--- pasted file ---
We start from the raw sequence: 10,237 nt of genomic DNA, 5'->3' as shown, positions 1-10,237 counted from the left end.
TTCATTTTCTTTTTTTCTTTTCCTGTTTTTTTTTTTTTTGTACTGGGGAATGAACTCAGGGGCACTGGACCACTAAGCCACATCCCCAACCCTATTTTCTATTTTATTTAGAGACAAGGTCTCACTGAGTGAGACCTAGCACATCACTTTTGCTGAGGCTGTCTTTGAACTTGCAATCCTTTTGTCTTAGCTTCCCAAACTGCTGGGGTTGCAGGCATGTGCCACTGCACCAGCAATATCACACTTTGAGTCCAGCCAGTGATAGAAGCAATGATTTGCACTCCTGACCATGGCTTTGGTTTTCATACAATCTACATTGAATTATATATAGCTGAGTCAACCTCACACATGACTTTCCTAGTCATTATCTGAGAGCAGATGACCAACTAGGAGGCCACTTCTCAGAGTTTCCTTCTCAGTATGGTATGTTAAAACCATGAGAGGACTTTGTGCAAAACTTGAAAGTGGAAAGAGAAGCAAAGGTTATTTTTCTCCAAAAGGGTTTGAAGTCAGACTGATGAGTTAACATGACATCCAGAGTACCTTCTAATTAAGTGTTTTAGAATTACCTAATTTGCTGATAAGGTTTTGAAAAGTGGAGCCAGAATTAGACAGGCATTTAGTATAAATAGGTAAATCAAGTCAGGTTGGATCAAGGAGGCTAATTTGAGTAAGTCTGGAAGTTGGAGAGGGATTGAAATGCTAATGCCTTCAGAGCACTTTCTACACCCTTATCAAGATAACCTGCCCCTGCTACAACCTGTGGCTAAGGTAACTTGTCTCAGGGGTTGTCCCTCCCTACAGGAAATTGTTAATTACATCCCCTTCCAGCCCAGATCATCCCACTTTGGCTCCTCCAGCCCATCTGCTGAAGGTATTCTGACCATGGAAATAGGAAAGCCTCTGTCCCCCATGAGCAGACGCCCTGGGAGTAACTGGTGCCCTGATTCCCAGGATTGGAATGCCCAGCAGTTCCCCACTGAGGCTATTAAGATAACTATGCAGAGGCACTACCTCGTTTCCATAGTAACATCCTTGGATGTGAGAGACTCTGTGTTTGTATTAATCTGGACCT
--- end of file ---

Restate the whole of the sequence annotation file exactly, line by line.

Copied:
We start from the raw sequence: 10,237 nt of genomic DNA, 5'->3' as shown, positions 1-10,237 counted from the left end.
TTCATTTTCTTTTTTTCTTTTCCTGTTTTTTTTTTTTTTGTACTGGGGAATGAACTCAGGGGCACTGGACCACTAAGCCACATCCCCAACCCTATTTTCTATTTTATTTAGAGACAAGGTCTCACTGAGTGAGACCTAGCACATCACTTTTGCTGAGGCTGTCTTTGAACTTGCAATCCTTTTGTCTTAGCTTCCCAAACTGCTGGGGTTGCAGGCATGTGCCACTGCACCAGCAATATCACACTTTGAGTCCAGCCAGTGATAGAAGCAATGATTTGCACTCCTGACCATGGCTTTGGTTTTCATACAATCTACATTGAATTATATATAGCTGAGTCAACCTCACACATGACTTTCCTAGTCATTATCTGAGAGCAGATGACCAACTAGGAGGCCACTTCTCAGAGTTTCCTTCTCAGTATGGTATGTTAAAACCATGAGAGGACTTTGTGCAAAACTTGAAAGTGGAAAGAGAAGCAAAGGTTATTTTTCTCCAAAAGGGTTTGAAGTCAGACTGATGAGTTAACATGACATCCAGAGTACCTTCTAATTAAGTGTTTTAGAATTACCTAATTTGCTGATAAGGTTTTGAAAAGTGGAGCCAGAATTAGACAGGCATTTAGTATAAATAGGTAAATCAAGTCAGGTTGGATCAAGGAGGCTAATTTGAGTAAGTCTGGAAGTTGGAGAGGGATTGAAATGCTAATGCCTTCAGAGCACTTTCTACACCCTTATCAAGATAACCTGCCCCTGCTACAACCTGTGGCTAAGGTAACTTGTCTCAGGGGTTGTCCCTCCCTACAGGAAATTGTTAATTACATCCCCTTCCAGCCCAGATCATCCCACTTTGGCTCCTCCAGCCCATCTGCTGAAGGTATTCTGACCATGGAAATAGGAAAGCCTCTGTCCCCCATGAGCAGACGCCCTGGGAGTAACTGGTGCCCTGATTCCCAGGATTGGAATGCCCAGCAGTTCCCCACTGAGGCTATTAAGATAACTATGCAGAGGCACTACCTCGTTTCCATAGTAACATCCTTGGATGTGAGAGACTCTGTGTTTGTATTAATCTGGACCT